This property creates an extensible mechanism allowing special visual
effects to be applied to content. There are currently three categories
of filters - Visual filters and Reveal/Blend Transition filters.
Multiple filters can be applied to a selector to produce interesting results,
with the order of application often playing an important role in the final
visual result. Current filters only apply in a visual context, but the
extensibility of the property could allow for other capabilities.
Visual filters allow one or more of 14 visual effects to be applied
to an element's content.
Reveal transition filters are time-varying visual filters allowing
content to be transformed in a prescribed manner. Their role is
to visually transition a control from one state to another.
Scripting languages must be used to change between the beginning and
ending states for the 23 possible Reveal transition types. Transition
filters can also be specified using syntax in the HTML META element
to create blend transitions between page loads.
[duration] - Floating point value representing
the length of time used for the transition. Value is given in seconds
and milliseconds (eg: 1.234 = 1,234 milliseconds.)
[transition-type] - Integer code value (0-23)
indicating the shape of the Reveal transition. See the
Reveal transition syntax details page
for more information on allowed transition shapes.
Blend Transition Filters
A Blend transition filter allows the content of an element to fade in
or out. The Blend transition filter can also be specified using syntax
in the HTML META element to create inter-page blend transitions.
Filters can also be applied to the DIV and SPAN elements
as well, but they must have an explicit height and width or have a
'position' property set to absolute.
Filter effects can take time to calculate; this can degrade perceived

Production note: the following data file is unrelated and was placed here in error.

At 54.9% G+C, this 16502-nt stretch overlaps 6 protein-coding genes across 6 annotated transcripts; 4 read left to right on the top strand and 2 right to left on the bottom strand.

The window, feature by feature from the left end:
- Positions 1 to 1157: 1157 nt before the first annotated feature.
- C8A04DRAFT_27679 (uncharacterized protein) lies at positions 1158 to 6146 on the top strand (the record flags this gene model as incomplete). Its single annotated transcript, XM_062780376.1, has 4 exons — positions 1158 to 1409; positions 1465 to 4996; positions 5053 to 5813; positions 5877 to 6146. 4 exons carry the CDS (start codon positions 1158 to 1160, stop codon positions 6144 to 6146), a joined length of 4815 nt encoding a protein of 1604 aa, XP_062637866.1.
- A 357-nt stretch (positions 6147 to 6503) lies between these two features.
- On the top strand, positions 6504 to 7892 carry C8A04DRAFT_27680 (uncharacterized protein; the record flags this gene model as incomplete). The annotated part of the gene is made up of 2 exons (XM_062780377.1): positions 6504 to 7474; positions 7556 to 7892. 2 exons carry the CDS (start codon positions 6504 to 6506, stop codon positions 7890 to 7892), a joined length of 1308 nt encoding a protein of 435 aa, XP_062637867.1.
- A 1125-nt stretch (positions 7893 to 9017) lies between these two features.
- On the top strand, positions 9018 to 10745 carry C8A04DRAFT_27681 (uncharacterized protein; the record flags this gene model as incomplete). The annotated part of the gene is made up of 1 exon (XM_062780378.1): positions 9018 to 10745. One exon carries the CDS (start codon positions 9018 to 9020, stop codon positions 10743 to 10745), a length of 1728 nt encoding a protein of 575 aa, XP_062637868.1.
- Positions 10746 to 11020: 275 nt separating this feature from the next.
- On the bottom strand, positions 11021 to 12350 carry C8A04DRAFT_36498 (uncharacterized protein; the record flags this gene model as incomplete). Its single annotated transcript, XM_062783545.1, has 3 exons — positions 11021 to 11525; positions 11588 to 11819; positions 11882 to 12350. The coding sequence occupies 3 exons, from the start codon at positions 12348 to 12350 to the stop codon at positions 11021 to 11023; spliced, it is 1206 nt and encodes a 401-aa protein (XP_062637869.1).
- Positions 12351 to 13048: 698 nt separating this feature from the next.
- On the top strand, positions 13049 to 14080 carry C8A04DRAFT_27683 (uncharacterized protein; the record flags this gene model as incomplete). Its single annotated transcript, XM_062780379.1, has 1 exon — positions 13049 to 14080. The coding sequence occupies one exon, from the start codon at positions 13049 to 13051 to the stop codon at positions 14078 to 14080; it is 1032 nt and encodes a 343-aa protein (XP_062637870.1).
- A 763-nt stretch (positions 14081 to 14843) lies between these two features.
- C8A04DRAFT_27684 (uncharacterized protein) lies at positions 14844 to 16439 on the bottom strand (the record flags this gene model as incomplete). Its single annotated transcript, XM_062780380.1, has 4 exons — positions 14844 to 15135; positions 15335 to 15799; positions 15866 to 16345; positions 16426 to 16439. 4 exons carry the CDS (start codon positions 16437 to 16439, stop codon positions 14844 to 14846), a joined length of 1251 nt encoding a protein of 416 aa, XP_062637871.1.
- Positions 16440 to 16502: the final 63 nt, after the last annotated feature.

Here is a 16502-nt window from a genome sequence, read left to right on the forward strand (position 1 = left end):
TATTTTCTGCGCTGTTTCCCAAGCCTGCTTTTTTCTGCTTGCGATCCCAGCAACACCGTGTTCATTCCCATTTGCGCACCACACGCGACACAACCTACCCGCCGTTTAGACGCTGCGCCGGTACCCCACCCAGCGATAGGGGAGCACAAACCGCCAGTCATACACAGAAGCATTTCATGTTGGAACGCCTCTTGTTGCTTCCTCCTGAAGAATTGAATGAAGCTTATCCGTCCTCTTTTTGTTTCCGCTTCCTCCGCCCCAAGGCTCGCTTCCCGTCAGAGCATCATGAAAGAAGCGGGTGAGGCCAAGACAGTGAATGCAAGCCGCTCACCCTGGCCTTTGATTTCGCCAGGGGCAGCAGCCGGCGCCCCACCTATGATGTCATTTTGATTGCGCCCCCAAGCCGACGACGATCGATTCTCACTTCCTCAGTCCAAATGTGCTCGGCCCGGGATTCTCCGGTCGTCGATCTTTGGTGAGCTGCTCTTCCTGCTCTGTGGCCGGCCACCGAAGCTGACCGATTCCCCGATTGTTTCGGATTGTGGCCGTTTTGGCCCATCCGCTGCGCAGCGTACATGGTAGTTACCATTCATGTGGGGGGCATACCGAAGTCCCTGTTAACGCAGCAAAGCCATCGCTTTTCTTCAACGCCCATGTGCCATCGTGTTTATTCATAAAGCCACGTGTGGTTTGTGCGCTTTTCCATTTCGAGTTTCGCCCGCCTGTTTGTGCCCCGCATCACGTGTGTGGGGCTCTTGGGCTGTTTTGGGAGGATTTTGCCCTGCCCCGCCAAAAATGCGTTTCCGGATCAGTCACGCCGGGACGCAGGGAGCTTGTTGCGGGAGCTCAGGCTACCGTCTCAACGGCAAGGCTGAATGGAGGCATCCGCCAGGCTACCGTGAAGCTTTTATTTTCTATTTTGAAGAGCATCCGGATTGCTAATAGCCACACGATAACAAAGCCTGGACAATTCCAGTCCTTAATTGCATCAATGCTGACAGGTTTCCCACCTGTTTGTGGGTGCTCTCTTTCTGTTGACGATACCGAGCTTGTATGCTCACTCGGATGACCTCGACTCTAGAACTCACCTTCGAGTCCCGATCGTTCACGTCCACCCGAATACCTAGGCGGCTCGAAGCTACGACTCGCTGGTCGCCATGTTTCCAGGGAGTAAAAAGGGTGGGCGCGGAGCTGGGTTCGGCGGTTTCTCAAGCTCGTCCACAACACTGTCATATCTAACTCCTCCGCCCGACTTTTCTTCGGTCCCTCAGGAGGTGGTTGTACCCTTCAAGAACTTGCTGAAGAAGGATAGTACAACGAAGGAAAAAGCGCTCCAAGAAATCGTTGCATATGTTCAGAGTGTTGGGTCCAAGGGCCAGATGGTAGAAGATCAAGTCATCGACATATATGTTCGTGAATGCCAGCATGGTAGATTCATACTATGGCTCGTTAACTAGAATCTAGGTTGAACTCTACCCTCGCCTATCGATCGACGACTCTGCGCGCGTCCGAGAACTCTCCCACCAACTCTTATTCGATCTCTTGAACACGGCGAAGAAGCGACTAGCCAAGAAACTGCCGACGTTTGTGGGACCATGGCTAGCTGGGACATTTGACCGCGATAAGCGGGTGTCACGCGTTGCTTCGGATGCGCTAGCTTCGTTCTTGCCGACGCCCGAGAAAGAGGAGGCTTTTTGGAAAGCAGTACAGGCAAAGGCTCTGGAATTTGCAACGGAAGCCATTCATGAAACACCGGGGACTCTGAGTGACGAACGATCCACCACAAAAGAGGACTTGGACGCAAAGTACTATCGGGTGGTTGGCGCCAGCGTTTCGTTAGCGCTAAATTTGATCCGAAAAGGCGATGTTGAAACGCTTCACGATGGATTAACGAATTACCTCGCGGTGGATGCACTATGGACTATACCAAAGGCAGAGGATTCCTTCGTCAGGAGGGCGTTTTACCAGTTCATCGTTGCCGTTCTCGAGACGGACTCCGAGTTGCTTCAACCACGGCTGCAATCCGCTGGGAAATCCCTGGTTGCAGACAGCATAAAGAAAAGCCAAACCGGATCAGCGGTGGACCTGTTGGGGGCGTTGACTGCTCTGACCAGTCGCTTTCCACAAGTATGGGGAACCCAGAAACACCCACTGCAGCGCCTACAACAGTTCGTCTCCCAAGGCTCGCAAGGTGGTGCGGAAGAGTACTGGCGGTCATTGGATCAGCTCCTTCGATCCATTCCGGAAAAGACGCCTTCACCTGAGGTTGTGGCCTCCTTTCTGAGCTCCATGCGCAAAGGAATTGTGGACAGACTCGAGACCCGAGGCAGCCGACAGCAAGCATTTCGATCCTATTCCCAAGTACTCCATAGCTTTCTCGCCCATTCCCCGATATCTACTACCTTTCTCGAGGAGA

page loading performance or interfere with content appearance when
selecting content (especially when applying multiple filter effects.)
Filter effects do not change or alter the content of an element, just
the visual appearance.
The visual effects of some filters (such as DropShadow or Glow) may extend
beyond the normal rendering region of an element box. If this is not
compensated for by appropriate margin property values, the element box
content may be clipped.
Filters are ignored for positioned elements nested inside nonpositioned
elements (eg: a positioned SPAN inside a nonpositioned DIV.) To ensure that
a filter is applied to an element, position or set the width of the outermost
element in the document tree.
The shadow filter can not be applied to the IMG element directly; it
needs to be applied to the parent element of the IMG element.
Some of the Visual filters (DropShadow, Glow, Mask and Shadow properties)
apply their effects only to transparent regions of an element box. Open
space inside, between and around text characters is automatically considered
transparent. With images, only some formats support transparency capability
(eg: Jpeg does not support transaparency, but Gif DOES only in the
Gif89a format with a transparent channel set.)